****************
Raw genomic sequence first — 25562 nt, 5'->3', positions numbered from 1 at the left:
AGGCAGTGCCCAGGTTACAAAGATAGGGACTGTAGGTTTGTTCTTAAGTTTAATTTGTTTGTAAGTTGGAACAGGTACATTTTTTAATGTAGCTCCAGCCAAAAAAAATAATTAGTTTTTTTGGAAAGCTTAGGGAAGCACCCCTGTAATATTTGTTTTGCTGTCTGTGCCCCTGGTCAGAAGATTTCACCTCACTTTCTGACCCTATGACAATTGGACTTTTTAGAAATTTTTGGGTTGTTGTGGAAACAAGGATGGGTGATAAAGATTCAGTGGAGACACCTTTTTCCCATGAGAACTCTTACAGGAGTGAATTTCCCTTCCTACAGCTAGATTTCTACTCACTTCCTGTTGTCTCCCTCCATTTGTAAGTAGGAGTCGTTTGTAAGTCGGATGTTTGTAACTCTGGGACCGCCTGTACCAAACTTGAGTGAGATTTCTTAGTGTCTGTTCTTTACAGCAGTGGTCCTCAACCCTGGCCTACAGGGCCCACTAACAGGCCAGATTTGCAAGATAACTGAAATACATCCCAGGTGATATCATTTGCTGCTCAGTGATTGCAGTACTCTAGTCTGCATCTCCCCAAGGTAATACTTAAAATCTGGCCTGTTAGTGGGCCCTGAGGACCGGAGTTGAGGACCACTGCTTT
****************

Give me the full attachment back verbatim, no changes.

Raw genomic sequence first — 25562 nt, 5'->3', positions numbered from 1 at the left:
AGGCAGTGCCCAGGTTACAAAGATAGGGACTGTAGGTTTGTTCTTAAGTTTAATTTGTTTGTAAGTTGGAACAGGTACATTTTTTAATGTAGCTCCAGCCAAAAAAAATAATTAGTTTTTTTGGAAAGCTTAGGGAAGCACCCCTGTAATATTTGTTTTGCTGTCTGTGCCCCTGGTCAGAAGATTTCACCTCACTTTCTGACCCTATGACAATTGGACTTTTTAGAAATTTTTGGGTTGTTGTGGAAACAAGGATGGGTGATAAAGATTCAGTGGAGACACCTTTTTCCCATGAGAACTCTTACAGGAGTGAATTTCCCTTCCTACAGCTAGATTTCTACTCACTTCCTGTTGTCTCCCTCCATTTGTAAGTAGGAGTCGTTTGTAAGTCGGATGTTTGTAACTCTGGGACCGCCTGTACCAAACTTGAGTGAGATTTCTTAGTGTCTGTTCTTTACAGCAGTGGTCCTCAACCCTGGCCTACAGGGCCCACTAACAGGCCAGATTTGCAAGATAACTGAAATACATCCCAGGTGATATCATTTGCTGCTCAGTGATTGCAGTACTCTAGTCTGCATCTCCCCAAGGTAATACTTAAAATCTGGCCTGTTAGTGGGCCCTGAGGACCGGAGTTGAGGACCACTGCTTT